The Spanish Earth: Ernest Hemingway’s 1937 Film on The Spanish Civil War

Ger­man war­planes cross the sky. Explo­sions flash. Shell-shocked vil­lagers stag­ger out of their dam­aged homes and begin to grieve. “Before,” says Ernest Hem­ing­way in his flat Mid­west­ern accent, “death came when you were old or sick. But now it comes to all this vil­lage. High in the sky and shin­ing sil­ver, it comes to all who have no place to run, no place to hide.”

The scene is from the 1937 film The Span­ish Earth, an impor­tant visu­al doc­u­ment of the Span­ish Civ­il War and a rare record of the famous writer’s voice. Hem­ing­way went to Spain in the spring of 1937 to report on the war for the North Amer­i­can News­pa­per Alliance (NANA), but spent a good deal of time work­ing on the film. Before leav­ing Amer­i­ca, he and a group of artists that includ­ed Archibald MacLeish, John Dos Pas­sos and Lil­lian Hell­man band­ed togeth­er to form Con­tem­po­rary His­to­ri­ans, Inc., to pro­duce a film to raise aware­ness and mon­ey for the Span­ish Repub­li­can cause. The group came up with $18,000 in pro­duc­tion money–$5,000 of it from Hemingway–and hired the Dutch doc­u­men­tary film­mak­er Joris Ivens, a pas­sion­ate left­ist, to make the movie.

MacLeish and Ivens draft­ed a short out­line for the sto­ry, with a theme of agrar­i­an reform. It was MacLeish who came up with the title. The film, as they envi­sioned it, would tell the sto­ry of Spain’s rev­o­lu­tion­ary strug­gle through the expe­ri­ence of a sin­gle vil­lage. To do that, Ivens planned to stage a num­ber of scenes. When he and cam­era­man John Fern­hout (known as “Fer­no”) arrived in Spain they decid­ed to focus on the tiny ham­let of Fuent­e­dueña de Tajo, south­east of Madrid, but they soon real­ized it would be impos­si­ble to set up elab­o­rate his­tor­i­cal re-enact­ments in a coun­try at war. They kept the theme of agrar­i­an strug­gle as a coun­ter­point to the war. When Dos Pas­sos arrived in Fuent­e­dueña, he encour­aged that approach. “Our Dutch direc­tor,” wrote Dos Pas­sos, “did agree with me that, instead of mak­ing the film pure­ly a blood and guts pic­ture we ought to find some­thing being built for the future amid all the mis­ery and mas­sacre.”

That changed when Hem­ing­way arrived. The friend­ship between the two writ­ers was dis­in­te­grat­ing at the time, so they did­n’t work togeth­er on the project. It was agreed upon in advance that Hem­ing­way would write the com­men­tary for the film, but while in Spain he also helped Ivens and Fern­hout nav­i­gate the dan­gers of the war zone. “Hem­ing­way was a great help to the film crew,” writes Hans Schoots in Liv­ing Dan­ger­ous­ly: A Biog­ra­phy of Joris Ivens. “With a flask of whisky and raw onions in his pock­ets, he lugged equip­ment and arranged trans­port. Ivens gen­er­al­ly wore bat­tle dress and a black beret. Hem­ing­way went as far as a beret but oth­er­wise stuck to civvies. Although he rarely wore glass­es, he almost nev­er took them off in Spain, clear evi­dence of the seri­ous­ness of their task.” In “Night Before Bat­tle,” a short sto­ry based par­tial­ly on his expe­ri­ence mak­ing the movie, Hem­ing­way describes what it’s like film­ing in a place where the glint from your cam­era lens draws fire from ene­my snipers:

At this time we were work­ing in a shell-smashed house that over­looked the Casa del Cam­po in Madrid. Below us a bat­tle was being fought. You could see it spread out below you and over the hills, could smell it, could taste the dust of it, and the noise of it was one great slith­er­ing sheet of rifle and auto­mat­ic rifle fire ris­ing and drop­ping, and in it came the crack of the guns and the bub­bly rum­bling of the out­go­ing shells fired from the bat­ter­ies behind us, the thud of their bursts, and then the rolling yel­low clouds of dust. But it was just too far to film well. We had tried work­ing clos­er but they kept snip­ing at the cam­era and you could not work.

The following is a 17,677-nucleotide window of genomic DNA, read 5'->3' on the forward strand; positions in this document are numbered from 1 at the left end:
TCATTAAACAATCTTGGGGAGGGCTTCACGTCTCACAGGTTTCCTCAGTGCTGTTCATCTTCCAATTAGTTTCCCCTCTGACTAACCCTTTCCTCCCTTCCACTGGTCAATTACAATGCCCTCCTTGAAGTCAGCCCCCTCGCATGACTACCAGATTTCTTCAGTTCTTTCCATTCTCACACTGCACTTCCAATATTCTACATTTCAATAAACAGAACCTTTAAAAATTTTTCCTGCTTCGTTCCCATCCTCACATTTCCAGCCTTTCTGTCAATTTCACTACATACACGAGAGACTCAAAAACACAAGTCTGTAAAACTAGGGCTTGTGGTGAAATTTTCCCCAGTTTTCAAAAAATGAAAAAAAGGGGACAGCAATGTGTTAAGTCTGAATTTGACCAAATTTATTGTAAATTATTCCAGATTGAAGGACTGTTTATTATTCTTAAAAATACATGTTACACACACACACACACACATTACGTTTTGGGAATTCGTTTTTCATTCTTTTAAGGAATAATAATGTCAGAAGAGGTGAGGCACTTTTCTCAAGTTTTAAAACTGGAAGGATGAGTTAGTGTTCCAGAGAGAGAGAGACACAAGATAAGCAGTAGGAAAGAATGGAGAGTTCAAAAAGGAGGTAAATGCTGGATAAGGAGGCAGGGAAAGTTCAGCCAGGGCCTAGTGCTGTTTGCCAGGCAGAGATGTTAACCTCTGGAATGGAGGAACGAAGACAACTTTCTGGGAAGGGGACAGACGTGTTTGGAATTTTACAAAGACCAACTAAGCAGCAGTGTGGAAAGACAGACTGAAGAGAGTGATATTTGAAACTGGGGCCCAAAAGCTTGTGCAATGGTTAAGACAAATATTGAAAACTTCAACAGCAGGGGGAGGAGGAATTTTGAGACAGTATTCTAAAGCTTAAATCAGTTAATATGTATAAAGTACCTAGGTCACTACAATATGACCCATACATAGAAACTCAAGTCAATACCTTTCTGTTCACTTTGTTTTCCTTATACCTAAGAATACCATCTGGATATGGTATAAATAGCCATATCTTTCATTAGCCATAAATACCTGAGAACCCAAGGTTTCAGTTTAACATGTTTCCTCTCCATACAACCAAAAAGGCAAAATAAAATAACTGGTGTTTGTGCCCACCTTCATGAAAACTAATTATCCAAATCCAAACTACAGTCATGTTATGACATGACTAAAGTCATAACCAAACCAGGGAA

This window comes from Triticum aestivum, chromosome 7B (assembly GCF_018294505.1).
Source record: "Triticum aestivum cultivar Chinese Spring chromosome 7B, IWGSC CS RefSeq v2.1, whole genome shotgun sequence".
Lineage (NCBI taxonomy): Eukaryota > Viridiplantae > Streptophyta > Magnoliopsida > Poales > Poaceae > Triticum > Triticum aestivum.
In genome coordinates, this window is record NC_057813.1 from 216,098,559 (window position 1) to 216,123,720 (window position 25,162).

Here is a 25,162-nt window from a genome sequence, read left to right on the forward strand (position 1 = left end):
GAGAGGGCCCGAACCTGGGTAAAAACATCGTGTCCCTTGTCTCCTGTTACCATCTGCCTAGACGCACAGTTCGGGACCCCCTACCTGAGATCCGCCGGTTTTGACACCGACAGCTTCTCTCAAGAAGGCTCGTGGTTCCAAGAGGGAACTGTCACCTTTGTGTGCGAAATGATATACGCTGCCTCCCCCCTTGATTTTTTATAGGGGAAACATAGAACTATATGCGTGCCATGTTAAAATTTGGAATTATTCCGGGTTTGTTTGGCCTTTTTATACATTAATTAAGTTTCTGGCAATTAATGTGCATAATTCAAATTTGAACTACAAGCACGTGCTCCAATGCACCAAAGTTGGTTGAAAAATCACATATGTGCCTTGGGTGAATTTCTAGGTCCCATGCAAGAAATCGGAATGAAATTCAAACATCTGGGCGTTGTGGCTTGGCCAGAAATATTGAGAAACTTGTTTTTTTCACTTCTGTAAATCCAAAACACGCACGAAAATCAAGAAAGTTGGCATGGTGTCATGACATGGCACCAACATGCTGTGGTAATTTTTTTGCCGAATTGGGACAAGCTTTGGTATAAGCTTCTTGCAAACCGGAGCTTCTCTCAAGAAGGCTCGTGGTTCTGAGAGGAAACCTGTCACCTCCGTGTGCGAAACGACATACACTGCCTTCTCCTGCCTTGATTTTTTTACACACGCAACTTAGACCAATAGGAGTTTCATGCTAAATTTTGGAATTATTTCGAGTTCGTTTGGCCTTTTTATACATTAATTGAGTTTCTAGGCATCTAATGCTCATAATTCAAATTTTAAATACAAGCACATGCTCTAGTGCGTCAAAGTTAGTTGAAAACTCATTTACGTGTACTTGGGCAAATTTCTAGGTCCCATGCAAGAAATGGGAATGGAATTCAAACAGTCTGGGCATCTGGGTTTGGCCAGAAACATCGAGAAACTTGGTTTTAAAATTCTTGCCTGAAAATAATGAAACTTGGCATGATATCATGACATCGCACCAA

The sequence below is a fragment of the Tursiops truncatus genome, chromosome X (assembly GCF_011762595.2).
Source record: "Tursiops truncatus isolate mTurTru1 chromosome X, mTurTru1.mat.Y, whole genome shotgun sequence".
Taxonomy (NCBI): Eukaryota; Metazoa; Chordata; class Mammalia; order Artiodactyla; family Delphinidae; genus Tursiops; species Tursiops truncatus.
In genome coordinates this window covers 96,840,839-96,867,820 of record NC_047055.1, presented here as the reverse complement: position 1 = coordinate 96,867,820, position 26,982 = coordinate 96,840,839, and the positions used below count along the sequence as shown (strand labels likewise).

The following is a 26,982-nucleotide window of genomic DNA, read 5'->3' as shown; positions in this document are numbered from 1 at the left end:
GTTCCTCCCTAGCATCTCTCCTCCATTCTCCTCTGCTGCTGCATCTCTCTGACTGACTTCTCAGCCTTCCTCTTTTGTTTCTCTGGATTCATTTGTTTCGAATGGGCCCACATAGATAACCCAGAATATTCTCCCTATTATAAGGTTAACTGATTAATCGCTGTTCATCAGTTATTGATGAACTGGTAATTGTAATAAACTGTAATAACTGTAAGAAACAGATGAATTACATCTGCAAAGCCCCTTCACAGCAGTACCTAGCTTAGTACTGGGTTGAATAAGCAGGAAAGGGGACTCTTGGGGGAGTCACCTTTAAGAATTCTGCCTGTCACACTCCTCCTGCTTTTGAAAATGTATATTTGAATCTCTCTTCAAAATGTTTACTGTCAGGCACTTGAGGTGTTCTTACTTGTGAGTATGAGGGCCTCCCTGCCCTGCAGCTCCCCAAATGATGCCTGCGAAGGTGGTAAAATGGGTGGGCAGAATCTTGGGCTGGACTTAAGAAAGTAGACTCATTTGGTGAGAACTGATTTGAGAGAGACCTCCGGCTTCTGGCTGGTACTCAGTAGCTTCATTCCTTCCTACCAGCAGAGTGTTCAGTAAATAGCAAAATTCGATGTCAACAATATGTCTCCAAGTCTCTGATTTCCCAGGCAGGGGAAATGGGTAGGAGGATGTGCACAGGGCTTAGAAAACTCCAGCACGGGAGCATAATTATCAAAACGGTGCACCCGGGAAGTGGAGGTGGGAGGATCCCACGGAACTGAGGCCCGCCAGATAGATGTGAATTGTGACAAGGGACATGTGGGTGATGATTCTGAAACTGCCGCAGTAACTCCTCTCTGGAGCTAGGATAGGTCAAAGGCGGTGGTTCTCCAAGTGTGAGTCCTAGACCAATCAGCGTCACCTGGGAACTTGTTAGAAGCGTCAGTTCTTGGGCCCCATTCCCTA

The big cam­era was the most expen­sive thing we had and if it was smashed we were through. We were mak­ing the film on almost noth­ing and all the mon­ey was in the cans of film and the cam­eras. We could not afford to waste film and you had to be awful­ly care­ful of the cam­eras.

The day before we had been sniped out of a good place to film from and I had to crawl back hold­ing the small cam­era to my bel­ly, try­ing to keep my head low­er than my shoul­ders, hitch­ing along on my elbows, the bul­lets whock­ing into the brick wall over my back and twice spurt­ing dirt over me.

The West­ern front at Casa de Cam­po on the out­skirts of Madrid was just a few min­utes’ walk from the Flori­da Hotel, where the film­mak­ers were stay­ing. Any doubt about whether the pas­sage from “Night Before Bat­tle” is auto­bi­o­graph­i­cal are dis­pelled in the fol­low­ing excerpt from one of Hem­ing­way’s NANA dis­patch­es, quot­ed by Schoots:

Just as we were con­grat­u­lat­ing our­selves on hav­ing such a splen­did obser­va­tion post and the non-exis­tent dan­ger, a bul­let smacked against a cor­ner of brick wall beside Iven­s’s head. Think­ing it was a stray, we moved over a lit­tle and, as I watched the action with glass­es, shad­ing them care­ful­ly, anoth­er came by my head. We changed our posi­tion to a spot where it was not so good observ­ing and were shot at twice more. Joris thought Fer­no had left his cam­era at our first post, and as I went back for it a bul­let whacked into the wall above. I crawled back on my hands and knees, and anoth­er bul­let came by as I crossed the exposed cor­ner. We decid­ed to set up the big tele­pho­to cam­era. Fer­no had gone back to find a health­i­er sit­u­a­tion and chose the third floor of a ruined house where, in the shade of a bal­cony and with the cam­era cam­ou­flaged with old clothes we found in the house, we worked all after­noon and watched the bat­tle.